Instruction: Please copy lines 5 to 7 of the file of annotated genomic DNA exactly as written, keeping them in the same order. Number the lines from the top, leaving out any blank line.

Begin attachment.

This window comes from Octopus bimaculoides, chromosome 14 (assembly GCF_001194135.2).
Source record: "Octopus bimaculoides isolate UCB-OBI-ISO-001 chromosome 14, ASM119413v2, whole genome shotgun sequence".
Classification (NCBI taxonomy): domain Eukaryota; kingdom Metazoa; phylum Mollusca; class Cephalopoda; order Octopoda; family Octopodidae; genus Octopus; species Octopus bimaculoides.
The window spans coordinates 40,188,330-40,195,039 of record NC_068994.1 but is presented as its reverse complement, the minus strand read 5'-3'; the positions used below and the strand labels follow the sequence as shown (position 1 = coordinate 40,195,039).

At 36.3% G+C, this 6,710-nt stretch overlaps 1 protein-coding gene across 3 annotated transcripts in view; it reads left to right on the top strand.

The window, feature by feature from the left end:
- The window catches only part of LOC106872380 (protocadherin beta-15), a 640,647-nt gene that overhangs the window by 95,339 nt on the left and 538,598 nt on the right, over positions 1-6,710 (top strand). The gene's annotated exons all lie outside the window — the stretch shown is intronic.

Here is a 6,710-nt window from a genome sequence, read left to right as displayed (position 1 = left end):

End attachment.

At 36.3% G+C, this 6,710-nt stretch overlaps 1 protein-coding gene across 3 annotated transcripts in view; it reads left to right on the top strand.

The window, feature by feature from the left end:
- The window catches only part of LOC106872380 (protocadherin beta-15), a 640,647-nt gene that overhangs the window by 95,339 nt on the left and 538,598 nt on the right, over positions 1-6,710 (top strand). The gene's annotated exons all lie outside the window — the stretch shown is intronic.